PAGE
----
ABACS, LLC Online Program Development Resource

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Welcome to the ABACS, LLC Online Program Development Resource

The online PDR has been developed to change the operation of school-based, home-based, and center-based behavior intervention programs, by offering a cost-effective way for systematizing and simplifying the process of curriculum development for individualized educational programs.


This service is geared towards behavior analysts, teachers, senior therapists, or any appropriately qualified person responsible for developing program content for intensive behavioral intervention (IBI) programs, including discrete trial teaching (DTT), task analysis (TAs), and natural environment training (NET) or incidental teaching, inclusive of protocols for the acquisition of verbal behavior (VB).  Although completed and sequenced curricula are available online, members should have sufficient knowledge of target selection, and curriculum development for individuals with autism and other developmental disabilities.  


The curriculum format can accommodate many skills that will be taught using either of the aforementioned formats, across a number of domains: communication/verbal behavior (VB), social skills, academics/pre-academics, play, activities of daily living, gross/fine motor (OT/PT), and vocational/pre-vocational skills.


The PDR can be used on its own, or in conjunction with other resources for selecting goals and objectives, such as individualized education plans (IEPs), department of education frameworks, or popular autism and IBI manuals.  Though objectives listed in IEPs and other autism manuals specify what the student will learn, they often do not prescribe procedures to ensure consistency of program implementation across people, places, and time.  Teacher requests, prompts/cues, reinforcement, correction procedures, and data collection strategies tend to change when there is not a system in place to ensure consistent implementation.  The ABACS, LLC Online PDR currently provides a system in which to prescribe all key elements of curricula.  Listed below is a brief summary of the features currently available with the PDR.


Curriculum task list

1.      A versatile form for creating instructions specific to each objective

1.1.   Benefits

1.1.1.      Helps ensure consistent implementation of teaching procedures, and promote generalization of skills across different dimensions of the learner's environment. 

1.1.2.      Allows program developers to maintain the desirable components and teaching techniques of their current program (if present), as a result of the flexible nature of the main instruction document.  For example, curriculum for more advanced learners, or learners who have mastered out of a skill being taught in the context of discrete trials, may include special instructions to the educator to ‘mix and vary’ mastered skills with skills on acquisition, or to set up ‘natural opportunities’ to practice the skill by modifying the environment, and subsequently the student’s motivation, while still following systematic prompt fading procedures to maximize independence.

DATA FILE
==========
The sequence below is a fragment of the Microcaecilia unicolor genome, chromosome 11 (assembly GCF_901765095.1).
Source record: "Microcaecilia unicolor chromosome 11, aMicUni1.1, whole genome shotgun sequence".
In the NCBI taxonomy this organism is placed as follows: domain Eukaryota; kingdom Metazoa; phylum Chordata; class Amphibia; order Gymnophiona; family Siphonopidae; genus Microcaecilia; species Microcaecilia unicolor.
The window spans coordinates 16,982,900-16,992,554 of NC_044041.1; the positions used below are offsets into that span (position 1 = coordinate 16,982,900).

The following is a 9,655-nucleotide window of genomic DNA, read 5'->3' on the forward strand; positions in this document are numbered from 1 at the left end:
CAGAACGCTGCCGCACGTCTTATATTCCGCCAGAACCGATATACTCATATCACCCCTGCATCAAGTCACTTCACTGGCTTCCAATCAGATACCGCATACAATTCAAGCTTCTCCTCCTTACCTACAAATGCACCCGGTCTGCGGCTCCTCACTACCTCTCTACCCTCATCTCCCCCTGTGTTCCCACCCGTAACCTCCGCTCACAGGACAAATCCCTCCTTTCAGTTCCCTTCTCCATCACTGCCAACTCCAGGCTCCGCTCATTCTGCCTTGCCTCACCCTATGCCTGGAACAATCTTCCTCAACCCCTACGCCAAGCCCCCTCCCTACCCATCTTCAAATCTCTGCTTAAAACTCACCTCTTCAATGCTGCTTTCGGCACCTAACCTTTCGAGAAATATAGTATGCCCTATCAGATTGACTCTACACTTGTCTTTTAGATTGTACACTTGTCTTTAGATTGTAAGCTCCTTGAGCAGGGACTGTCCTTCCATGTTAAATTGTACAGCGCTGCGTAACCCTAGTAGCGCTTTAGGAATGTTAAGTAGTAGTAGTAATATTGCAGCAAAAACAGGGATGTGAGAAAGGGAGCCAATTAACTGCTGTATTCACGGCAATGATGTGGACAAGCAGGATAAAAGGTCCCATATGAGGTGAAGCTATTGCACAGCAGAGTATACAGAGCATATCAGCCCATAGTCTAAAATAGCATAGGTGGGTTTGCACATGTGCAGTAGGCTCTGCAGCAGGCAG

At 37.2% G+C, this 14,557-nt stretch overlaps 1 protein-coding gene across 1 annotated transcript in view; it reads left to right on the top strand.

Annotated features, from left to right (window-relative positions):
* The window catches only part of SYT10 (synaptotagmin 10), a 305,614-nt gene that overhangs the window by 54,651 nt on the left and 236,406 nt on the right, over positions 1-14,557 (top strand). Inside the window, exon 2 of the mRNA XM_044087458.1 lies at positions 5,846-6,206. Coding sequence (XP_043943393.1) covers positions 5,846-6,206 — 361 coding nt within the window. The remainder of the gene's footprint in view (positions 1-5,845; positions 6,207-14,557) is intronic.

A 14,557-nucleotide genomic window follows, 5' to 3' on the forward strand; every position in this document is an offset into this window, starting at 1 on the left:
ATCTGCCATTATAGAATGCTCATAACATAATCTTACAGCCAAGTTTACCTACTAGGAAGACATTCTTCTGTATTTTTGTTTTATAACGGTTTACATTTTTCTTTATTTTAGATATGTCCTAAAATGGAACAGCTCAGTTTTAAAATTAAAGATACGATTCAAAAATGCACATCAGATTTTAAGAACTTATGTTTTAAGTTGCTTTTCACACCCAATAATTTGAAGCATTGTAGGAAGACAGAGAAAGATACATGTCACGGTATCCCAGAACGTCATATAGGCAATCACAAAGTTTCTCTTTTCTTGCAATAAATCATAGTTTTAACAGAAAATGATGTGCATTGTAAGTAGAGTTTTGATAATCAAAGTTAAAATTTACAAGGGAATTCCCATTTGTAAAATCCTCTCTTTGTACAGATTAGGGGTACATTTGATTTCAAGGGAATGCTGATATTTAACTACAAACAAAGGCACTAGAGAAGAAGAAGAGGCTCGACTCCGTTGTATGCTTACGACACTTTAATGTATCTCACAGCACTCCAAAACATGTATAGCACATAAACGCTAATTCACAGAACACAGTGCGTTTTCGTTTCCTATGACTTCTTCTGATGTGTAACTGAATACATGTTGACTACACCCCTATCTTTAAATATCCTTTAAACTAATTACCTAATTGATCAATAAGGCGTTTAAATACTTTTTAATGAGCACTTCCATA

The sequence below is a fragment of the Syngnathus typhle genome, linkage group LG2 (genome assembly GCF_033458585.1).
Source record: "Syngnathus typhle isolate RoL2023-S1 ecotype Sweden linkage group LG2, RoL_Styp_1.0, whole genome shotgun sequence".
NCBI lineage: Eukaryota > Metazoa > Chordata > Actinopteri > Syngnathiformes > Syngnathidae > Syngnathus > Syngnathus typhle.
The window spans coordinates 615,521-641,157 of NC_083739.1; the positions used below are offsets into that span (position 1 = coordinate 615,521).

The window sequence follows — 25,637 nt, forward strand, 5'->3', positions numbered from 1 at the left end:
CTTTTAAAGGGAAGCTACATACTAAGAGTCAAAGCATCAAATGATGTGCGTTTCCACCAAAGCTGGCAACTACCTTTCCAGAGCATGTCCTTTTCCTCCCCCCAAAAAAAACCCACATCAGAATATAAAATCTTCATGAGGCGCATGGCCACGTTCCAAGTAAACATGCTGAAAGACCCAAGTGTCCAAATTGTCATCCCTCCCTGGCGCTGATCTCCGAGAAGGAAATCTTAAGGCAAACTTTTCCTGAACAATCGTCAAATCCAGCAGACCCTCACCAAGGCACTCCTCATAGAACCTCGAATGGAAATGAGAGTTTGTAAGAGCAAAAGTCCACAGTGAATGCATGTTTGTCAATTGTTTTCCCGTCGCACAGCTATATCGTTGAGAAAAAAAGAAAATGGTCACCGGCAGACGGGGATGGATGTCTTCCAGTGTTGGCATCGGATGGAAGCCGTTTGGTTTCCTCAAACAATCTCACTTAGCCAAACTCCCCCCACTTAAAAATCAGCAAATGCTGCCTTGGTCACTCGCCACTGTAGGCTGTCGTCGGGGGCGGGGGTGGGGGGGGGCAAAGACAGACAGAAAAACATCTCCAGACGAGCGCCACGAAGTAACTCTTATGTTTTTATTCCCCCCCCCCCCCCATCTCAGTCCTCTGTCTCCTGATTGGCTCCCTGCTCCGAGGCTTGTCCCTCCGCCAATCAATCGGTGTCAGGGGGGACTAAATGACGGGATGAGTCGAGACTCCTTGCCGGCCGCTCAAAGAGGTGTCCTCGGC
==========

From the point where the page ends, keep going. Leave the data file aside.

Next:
1.2.   Components (can identify each of the following)

1.2.1.      Learner's name

1.2.2.      Skill

1.2.3.      Objective

1.2.4.      Sub-skills

1.2.5.      Materials

1.2.6.      Teacher presentation and cue (or Sd)

1.2.7.      Definition of correct student response

1.2.8.      Special instructions (including)            Prompt hierarchy            Data sheet            Other special instructions

1.2.9.      Suggested prerequisites

2.      A bank of completed curriculum across a number of domains.  Curricula will continue to be added with member feedback.  Many curricula are sequenced, listing 1) multiple sub-skills within each program, 2) prerequisite skills, and 3) direction for more advanced skills upon mastery of selected skill sequence.  Currently posted curricula and classification system for curriculum bank is as follows:


Individual target sub-skills: These include each specific skill being trained or tested.  There may be multiple individual sub-skills (levels) targeted within a given skill sequence.  For example, the sub-skills required for ultimate mastery of colors would be matching skills, receptive skills, expressive skills, and randomization and application of the aforementioned skills in the natural environment setting.

There are currently approximately 315 such target sub-skills.  Approximate number is given as members may choose to teach certain skills together in DTT and NET, excluding the final skill (application of skill to NET with randomization) as a separate level.

Targeted areas and skill sequences: This is the primary classification system by which to locate a desired teaching protocol.  This classification depicts total number of skill specific sequences (such as color identification skill sequence, prepositions, etc.), generic sequences that can be applied to several skills (generic discrimination teaching sequence, stimulus equivalence protocols, etc.), as well as topics that are covered by one of the two aforementioned sequences, but do not have a separate sequence (such as the labeling program, which redirects to other discrimination protocols, or possessions, which redirects to pronouns).  Skill sequences are simply the curricula into which the above mentioned sub-skills are formatted.  The curricula are set up to accommodate the criteria system herein for testing, teaching, and mastery of sub-skills/levels, and movement between levels in a given targeted area.  Curricula are assembled in this manner to put the many individual sub-skills into a sequenced teaching context, allowing members to identify the sub-skills associated with a skill set, and select which sub-skills, if not using all, to teach the learner.